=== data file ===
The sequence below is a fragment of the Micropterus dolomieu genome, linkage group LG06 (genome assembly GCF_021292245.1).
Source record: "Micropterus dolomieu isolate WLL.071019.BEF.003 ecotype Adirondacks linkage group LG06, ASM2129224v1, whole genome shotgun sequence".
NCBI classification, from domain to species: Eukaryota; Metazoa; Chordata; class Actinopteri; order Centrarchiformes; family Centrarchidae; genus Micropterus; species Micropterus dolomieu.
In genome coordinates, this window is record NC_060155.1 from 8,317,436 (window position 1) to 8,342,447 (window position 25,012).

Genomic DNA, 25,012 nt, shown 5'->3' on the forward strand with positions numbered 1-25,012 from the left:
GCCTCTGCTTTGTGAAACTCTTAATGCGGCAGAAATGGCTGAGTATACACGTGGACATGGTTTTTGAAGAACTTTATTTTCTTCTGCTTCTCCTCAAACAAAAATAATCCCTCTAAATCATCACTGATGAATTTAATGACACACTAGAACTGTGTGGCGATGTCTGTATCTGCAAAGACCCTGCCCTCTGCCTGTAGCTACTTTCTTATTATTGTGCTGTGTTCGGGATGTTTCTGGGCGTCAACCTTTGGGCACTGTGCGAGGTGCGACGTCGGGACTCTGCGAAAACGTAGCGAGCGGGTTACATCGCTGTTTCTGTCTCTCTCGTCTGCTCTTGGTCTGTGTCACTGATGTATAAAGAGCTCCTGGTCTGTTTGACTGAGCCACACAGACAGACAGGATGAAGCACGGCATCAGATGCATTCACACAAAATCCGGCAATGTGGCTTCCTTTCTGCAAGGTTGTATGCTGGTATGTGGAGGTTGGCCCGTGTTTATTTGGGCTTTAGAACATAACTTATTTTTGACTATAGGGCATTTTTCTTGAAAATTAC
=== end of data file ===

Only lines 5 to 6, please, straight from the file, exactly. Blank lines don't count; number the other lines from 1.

Genomic DNA, 25,012 nt, shown 5'->3' on the forward strand with positions numbered 1-25,012 from the left:
GCCTCTGCTTTGTGAAACTCTTAATGCGGCAGAAATGGCTGAGTATACACGTGGACATGGTTTTTGAAGAACTTTATTTTCTTCTGCTTCTCCTCAAACAAAAATAATCCCTCTAAATCATCACTGATGAATTTAATGACACACTAGAACTGTGTGGCGATGTCTGTATCTGCAAAGACCCTGCCCTCTGCCTGTAGCTACTTTCTTATTATTGTGCTGTGTTCGGGATGTTTCTGGGCGTCAACCTTTGGGCACTGTGCGAGGTGCGACGTCGGGACTCTGCGAAAACGTAGCGAGCGGGTTACATCGCTGTTTCTGTCTCTCTCGTCTGCTCTTGGTCTGTGTCACTGATGTATAAAGAGCTCCTGGTCTGTTTGACTGAGCCACACAGACAGACAGGATGAAGCACGGCATCAGATGCATTCACACAAAATCCGGCAATGTGGCTTCCTTTCTGCAAGGTTGTATGCTGGTATGTGGAGGTTGGCCCGTGTTTATTTGGGCTTTAGAACATAACTTATTTTTGACTATAGGGCATTTTTCTTGAAAATTAC